Mubarak: Egypt’s new ’pharaoh’ and great survivor

No successor named for Egypt’s Presidency, Hosni Mubarak’s new six-year term expires in 2011.

Twenty-five years after being catapulted into Egypt’s top job by the assassination of his mentor Anwar Sadat, President Hosni Mubarak has such a tight grip on power that he is widely seen as a new pharaoh keen to establish his own dynasty.

Outruled in the Arab world only by Libya’s Moamer Kadhafi and Yemen’s Ali Abdullah Saleh, the 78-year-old is one of the region’s great survivors, having escaped six known assassination attempts.

But he has done so without abandoning the groundbreaking policies of seeking peace with Israel and accommodation with the West that cost his predecessor his life at a military parade on October 6, 1981.

A committed supporter of the Cold War tilt to Washington carried out by his predecessor in 1976, it is ironically the US administration’s bid to export democracy to the Arab world that poses perhaps the greatest threat to Mubarak’s perceived ambition to groom his younger son Gamal for the succession.

Re-elected three times in uncontested elections, US pressure forced Mubarak last year to submit to a genuine contest for the first time in a presidential poll.

But the continued banning of the country’s largest opposition group — the Muslim Brotherhood — under a state of emergency that has remained in force ever since Sadat’s assassination meant he faced no challenger with broad appeal.

In parliamentary elections in December however, he conceded to domestic and foreign pressure to allow the Brotherhood to field a large number of independents who took an unprecedented 20 percent of the seats.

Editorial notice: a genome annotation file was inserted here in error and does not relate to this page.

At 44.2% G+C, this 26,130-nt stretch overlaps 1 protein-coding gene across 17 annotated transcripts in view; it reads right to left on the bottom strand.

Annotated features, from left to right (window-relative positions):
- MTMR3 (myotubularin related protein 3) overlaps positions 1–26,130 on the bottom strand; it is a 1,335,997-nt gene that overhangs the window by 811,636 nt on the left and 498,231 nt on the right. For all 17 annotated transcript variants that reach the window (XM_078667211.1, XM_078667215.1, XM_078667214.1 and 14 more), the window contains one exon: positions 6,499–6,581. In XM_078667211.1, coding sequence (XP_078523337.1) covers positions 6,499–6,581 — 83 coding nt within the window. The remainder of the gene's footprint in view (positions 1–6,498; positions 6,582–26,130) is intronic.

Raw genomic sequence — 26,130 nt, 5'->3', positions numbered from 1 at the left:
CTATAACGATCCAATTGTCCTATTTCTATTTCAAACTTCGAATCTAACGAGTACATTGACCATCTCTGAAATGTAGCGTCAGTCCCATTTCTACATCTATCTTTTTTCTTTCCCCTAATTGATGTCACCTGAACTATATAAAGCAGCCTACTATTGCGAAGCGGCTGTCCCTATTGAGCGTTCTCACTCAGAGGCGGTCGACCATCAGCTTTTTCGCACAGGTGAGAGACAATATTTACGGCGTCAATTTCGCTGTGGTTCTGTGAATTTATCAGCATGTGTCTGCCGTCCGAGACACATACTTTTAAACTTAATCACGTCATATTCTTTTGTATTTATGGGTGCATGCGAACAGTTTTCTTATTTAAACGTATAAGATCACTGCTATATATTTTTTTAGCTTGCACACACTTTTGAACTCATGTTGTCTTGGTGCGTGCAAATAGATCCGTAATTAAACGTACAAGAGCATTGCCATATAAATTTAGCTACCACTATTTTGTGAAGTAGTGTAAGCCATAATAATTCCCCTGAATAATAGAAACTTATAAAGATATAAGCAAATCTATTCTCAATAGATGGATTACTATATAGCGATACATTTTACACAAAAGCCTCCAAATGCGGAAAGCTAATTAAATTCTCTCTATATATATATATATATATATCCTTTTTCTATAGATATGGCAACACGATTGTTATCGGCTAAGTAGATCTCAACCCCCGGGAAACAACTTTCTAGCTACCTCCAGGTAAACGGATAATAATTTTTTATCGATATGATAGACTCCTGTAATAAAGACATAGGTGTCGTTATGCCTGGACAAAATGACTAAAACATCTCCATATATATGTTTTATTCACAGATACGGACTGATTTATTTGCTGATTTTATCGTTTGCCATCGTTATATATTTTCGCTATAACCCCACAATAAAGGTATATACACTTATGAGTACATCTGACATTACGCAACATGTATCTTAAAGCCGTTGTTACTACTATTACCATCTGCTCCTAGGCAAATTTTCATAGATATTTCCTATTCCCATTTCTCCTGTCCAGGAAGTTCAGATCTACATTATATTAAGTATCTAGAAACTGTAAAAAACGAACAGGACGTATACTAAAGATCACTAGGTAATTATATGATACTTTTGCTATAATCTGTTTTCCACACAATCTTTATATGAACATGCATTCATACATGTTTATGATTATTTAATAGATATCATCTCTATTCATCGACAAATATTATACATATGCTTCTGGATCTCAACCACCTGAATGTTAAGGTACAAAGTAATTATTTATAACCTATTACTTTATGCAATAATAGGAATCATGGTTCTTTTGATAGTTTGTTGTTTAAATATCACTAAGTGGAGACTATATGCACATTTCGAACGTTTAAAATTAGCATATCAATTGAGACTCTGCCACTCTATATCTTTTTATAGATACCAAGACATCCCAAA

The father of two is married to half-Welsh Suzanne but has kept his private life carefully guarded, instead choosing to craft himself an image as father of the nation.

Large portraits of the burly leader, with his jet-black combed back hair and aquiline nose, adorn public buildings and tower above the country’s motorways, while his every move is religiously reported in the mainstream press.

He followed the programme of economic liberalisation launched by Sadat, but social inequalities have grown during his tenure and poverty is rife among the 75-million-strong population.

Mubarak, who also chairs the ruling National Democratic Party, has so far crushed in the bud any political challenge, alternating crackdowns against his opponents with conciliatory measures.

Since Sadat’s assassination, he never lifted the state of emergency and his unwieldy security services are omnipresent in every sphere of life.

Bombings hit the popular resorts of the Sinai peninsula in October 2004, July 2005 and April 2006 costing the lives of scores of tourists from Europe and neighbouring Israel.

The attacks were well-chosen to highlight the centrepiece of Egyptian foreign policy that Mubarak inherited from his predecessor — peace with the Jewish state.

Ironically Mubarak spent his early career in the military, fighting repeated wars with Israel.

After Egypt’s crushing defeat in the 1967 Middle East war, in which Israel occupied the Sinai, it was Mubarak who was charged with rebuilding the air force for the October War of 1973 in which the Arab states won back some of their lost prestige.

But when Sadat decided to sue for a separate peace with Israel to regain Egypt’s lost territory, Mubarak supported his mentor and he has remained the leading Arab interlocutor with the Jewish state ever since.

Despite coming to power through his predecessor’s death, when he was vice president, Mubarak has never named a successor, fanning opposition charges that he is intent on establishing a 32nd dynasty of pharaohs.

Gamal Mubarak insists he has no ambition to follow in the footsteps of Syrian President Bashar al-Assad who succeeded his late father Hafez, but the prominent platform given to the president’s son at the ruling NDP’s annual conference last month raised eyebrows even among sympathetic analysts.

Famed into his early 1970s for his love of the game of squash — he maintained his own court in the presidential palace — Mubarak has suffered a series of health scares in recent years.

But despite public pledges to name a vice president, he has yet to do so, even though he will be 83 when his latest six-year term expires in 2011.

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